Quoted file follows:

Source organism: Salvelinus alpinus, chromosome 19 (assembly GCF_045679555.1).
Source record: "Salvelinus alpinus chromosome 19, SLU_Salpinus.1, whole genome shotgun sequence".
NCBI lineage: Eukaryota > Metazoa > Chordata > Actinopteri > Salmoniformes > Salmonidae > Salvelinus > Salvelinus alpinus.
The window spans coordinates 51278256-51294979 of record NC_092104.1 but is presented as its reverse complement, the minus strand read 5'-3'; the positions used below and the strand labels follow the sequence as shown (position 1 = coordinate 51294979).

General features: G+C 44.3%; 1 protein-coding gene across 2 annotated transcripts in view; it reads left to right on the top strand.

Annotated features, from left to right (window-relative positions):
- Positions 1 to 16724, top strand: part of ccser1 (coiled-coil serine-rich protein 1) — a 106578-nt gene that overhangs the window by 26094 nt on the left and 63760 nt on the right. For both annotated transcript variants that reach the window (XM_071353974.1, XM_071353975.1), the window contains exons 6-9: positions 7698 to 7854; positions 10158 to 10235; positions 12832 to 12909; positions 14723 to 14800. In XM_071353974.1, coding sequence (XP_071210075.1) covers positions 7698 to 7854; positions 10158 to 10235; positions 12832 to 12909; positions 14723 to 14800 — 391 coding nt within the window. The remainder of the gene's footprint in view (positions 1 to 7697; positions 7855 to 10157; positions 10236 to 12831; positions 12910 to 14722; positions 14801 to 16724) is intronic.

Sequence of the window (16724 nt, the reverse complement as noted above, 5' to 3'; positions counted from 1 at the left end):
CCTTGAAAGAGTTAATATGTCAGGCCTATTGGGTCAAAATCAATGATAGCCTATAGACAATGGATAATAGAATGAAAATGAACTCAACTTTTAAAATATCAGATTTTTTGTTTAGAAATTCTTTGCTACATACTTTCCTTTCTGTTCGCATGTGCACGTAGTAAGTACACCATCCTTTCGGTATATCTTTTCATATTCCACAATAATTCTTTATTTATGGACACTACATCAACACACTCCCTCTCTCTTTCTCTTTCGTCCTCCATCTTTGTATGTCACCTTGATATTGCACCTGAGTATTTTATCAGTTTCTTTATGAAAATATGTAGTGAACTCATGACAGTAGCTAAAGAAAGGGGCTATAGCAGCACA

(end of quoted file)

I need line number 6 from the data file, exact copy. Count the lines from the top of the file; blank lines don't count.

Annotated features, from left to right (window-relative positions):